A few years back I got into a giant avocado post-off with The Palinode and once the fur settled and the dust cleared the only clear winner who emerged was the avocado. That’s okay, though, because The Palinode and I are both pro-avocado. We’re also pro-Greek yogurt, too, so we decided to post our favorite Greek yogurt recipes in a head-to-head battle we’re calling Food Fight! Greek Yogurt Recipes. Here’s his hilarious post.
Greek Yogurt Popsicles
While March typically isn’t popsicle weather (even with the frightening lack of winter we’ve been experiencing in the Valley), my kid does love her some frozen treats, and so one day when I realized I had some leftover strawberry sauce from last summer in the freezer I whipped these up for Isobel and she devoured not only her popsicle, but mine as well. I did get to enjoy a few tasty bites, though, and that was enough to find out why she liked them so much. Creamy and sweet without being overpowering, these popsicles have no fat and as little sugar as you’d like them to. They come together in minutes, so there’s really no reason not to hoard a freezer full.
1. Nonfat Greek yogurt (I like Fage)
3. Optional sweetening agent: honey, agave syrup, Turbinado sugar
1. For my fruit component I used strawberry sauce, which especially is just chopped strawberries that I cooked down over medium heat with a little Turbinado sugar, and then dumped over ice cream. I had leftovers, and after freezing them in a plastic bag, I promptly forgot about them. Thank the Sweet Baby Picard Jesus I labeled them! You do not need to go to all this trouble, however. Chop your fruit really small and mash it up with a fork or a potato masher. You’re good to go.
2. Mix fruit slush with yogurt. I used a ratio of 1:1, but this process is all about estimation and your personal tastes.
3. Add the sweetening agent. Taste first to see how much it needs, but so often fruit these days tends to be sour (unless you grew it yourself) and Greek yogurt has quite a tangy note that could benefit from some sweetness since this is a popsicle, after all.
4. Fill your posicle molds and freeze. I let mine go overnight, and when it came time to pull them out of their mold I ran them under a bit of warm water so they came out with ease. I bought these molds at the craft store for a dollar. What a deal!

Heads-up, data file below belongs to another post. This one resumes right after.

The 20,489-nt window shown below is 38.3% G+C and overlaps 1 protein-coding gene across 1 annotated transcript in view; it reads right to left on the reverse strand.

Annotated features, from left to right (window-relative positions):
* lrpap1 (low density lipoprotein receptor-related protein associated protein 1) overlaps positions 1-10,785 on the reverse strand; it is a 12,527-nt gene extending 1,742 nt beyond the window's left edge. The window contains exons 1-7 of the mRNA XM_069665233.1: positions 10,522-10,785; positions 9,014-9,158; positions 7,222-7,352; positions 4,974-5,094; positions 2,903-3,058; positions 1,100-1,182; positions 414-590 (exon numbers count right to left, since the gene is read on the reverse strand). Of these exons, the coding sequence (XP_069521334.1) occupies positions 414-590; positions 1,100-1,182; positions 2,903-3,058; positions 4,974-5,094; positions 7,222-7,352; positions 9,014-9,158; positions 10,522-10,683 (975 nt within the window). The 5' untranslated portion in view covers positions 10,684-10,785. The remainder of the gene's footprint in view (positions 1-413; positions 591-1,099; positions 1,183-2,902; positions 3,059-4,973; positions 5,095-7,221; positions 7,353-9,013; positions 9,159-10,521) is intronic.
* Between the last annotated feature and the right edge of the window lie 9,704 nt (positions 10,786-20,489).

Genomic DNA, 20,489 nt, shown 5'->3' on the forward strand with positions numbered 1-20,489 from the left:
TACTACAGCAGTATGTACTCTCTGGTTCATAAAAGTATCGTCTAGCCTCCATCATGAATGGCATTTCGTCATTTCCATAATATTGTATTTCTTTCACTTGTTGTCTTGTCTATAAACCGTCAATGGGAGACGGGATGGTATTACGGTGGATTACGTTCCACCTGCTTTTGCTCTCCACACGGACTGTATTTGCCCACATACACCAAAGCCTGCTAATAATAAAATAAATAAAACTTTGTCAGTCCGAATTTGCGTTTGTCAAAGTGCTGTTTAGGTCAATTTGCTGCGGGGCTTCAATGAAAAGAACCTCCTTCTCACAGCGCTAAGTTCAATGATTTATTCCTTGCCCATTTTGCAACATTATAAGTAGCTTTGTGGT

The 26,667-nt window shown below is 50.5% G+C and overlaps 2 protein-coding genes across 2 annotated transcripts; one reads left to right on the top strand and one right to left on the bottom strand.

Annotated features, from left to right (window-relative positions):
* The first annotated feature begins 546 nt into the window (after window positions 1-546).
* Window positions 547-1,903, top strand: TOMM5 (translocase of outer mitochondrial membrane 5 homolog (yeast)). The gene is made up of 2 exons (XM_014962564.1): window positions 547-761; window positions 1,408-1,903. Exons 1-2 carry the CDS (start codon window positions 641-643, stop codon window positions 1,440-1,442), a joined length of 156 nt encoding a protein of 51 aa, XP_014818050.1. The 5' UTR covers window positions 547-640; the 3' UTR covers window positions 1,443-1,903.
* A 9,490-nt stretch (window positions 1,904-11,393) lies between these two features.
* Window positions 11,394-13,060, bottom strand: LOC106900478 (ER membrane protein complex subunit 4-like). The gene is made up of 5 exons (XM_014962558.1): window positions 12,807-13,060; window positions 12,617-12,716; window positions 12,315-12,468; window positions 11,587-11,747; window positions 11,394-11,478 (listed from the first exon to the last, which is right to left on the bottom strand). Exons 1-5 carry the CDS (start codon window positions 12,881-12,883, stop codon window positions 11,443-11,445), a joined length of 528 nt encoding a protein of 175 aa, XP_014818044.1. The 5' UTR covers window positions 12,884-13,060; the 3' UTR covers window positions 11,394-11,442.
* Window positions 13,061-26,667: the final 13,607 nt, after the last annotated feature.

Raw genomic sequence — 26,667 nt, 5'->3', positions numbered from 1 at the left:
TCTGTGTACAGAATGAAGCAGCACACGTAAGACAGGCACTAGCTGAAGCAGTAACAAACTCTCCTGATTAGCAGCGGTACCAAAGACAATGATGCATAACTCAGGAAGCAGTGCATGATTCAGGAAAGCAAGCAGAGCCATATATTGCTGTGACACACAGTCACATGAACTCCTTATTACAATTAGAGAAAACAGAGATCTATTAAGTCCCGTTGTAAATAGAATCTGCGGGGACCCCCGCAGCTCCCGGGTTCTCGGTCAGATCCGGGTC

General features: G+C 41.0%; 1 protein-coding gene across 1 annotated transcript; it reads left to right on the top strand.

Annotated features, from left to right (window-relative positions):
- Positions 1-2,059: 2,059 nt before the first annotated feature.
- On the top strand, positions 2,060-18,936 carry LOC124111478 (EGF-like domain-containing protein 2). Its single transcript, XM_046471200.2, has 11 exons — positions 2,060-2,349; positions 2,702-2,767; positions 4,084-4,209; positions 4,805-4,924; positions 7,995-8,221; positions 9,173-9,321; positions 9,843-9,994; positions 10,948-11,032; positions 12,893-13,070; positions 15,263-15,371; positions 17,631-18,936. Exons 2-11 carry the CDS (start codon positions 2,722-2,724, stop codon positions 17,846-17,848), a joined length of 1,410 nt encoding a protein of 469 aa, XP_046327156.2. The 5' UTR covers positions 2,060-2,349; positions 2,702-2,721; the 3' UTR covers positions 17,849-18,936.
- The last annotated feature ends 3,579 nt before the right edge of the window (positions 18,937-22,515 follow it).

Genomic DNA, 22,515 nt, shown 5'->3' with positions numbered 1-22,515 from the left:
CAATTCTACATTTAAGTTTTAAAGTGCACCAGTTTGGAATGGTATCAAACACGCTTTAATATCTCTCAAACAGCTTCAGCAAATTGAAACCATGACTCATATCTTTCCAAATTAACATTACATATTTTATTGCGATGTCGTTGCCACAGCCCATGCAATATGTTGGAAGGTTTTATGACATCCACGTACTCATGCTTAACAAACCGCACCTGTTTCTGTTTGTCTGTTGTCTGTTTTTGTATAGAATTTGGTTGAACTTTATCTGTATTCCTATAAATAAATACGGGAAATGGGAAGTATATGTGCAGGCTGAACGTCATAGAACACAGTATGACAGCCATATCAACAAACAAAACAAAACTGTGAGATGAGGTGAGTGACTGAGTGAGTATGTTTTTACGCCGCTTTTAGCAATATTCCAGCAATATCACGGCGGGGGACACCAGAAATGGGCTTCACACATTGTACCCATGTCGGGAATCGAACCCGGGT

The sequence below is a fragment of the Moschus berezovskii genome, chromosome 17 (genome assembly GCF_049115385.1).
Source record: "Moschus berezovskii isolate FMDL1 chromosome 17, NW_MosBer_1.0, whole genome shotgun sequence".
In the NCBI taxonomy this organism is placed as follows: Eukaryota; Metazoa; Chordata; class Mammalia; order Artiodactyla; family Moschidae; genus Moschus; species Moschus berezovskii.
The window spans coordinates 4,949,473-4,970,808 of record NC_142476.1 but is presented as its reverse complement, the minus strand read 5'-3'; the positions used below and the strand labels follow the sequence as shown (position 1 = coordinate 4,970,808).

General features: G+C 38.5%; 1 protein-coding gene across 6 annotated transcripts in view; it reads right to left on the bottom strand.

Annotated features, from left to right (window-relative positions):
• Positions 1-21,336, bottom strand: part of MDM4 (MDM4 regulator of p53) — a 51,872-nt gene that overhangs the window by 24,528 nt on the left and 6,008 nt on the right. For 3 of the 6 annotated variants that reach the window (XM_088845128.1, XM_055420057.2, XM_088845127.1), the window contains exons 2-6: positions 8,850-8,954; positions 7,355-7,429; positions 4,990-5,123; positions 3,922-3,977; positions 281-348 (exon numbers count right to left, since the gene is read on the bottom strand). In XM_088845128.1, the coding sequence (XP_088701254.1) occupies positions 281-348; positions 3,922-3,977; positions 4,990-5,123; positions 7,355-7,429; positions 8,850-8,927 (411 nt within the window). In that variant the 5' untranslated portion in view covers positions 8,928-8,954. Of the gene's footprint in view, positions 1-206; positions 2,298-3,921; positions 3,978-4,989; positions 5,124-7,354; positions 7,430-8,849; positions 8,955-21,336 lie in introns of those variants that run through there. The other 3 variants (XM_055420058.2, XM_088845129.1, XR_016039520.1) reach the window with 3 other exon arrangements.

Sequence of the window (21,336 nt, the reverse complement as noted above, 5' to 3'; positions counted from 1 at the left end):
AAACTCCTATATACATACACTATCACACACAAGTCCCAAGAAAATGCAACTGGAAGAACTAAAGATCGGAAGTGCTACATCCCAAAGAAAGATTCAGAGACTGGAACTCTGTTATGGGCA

Greek Yogurt Mix-In Additions
Isobel has always loved Greek yogurt so we enjoy it for breakfast a few times a week. When I’m in the mood for something simple I just mix in some honey or maple syrup and call it a day. Some days I want to make my standby a little more interesting, so I add some delicious additions:
My favorite combination is orange flower honey, the zest from an orange, a lemon, and a lime, and a little rose or orange flower water. I bought mine at the grocery store, but if you can’t find it on your supermarket shelves it’s worth ordering online. It adds a slight sweetness and a delicate fragrance that makes me feel like I’m eating a treat outside in the sunshine even if I’m actually sitting in my kitchen in the cold, drought-starved Valley. A little goes a long way, but it makes it very special.
Greek Yogurt Dill Sauce
Lastly, this is the sauce I make most often to go with sides like baked potatoes, roasted beets, or even chicken. It’s something I cobble together inspired by recipes I’ve seen before, and, most importantly, what I happen to have in my fridge at the moment. Like the other recipes listed here, this sauce is sort of improvised, and so I don’t have specific quantities laid out. This is very much a matter of taste.
1. Greek yogurt, I’d say about a cup full
2. Sour cream, about a half cup full
3. Fresh dill, a couple tablespoons
4. Parsley or cilantro, these herbs aren’t interchangeable and are actually very different, but I include them like this because I usually have one or the other on hand at any given moment. If I have both, I use both.
5. Green onions, whites and greens, sliced finely
Combine thoroughly and chill. Use as a sauce with roasted or raw vegetables, meat, or eat with a spoon straight from the fridge.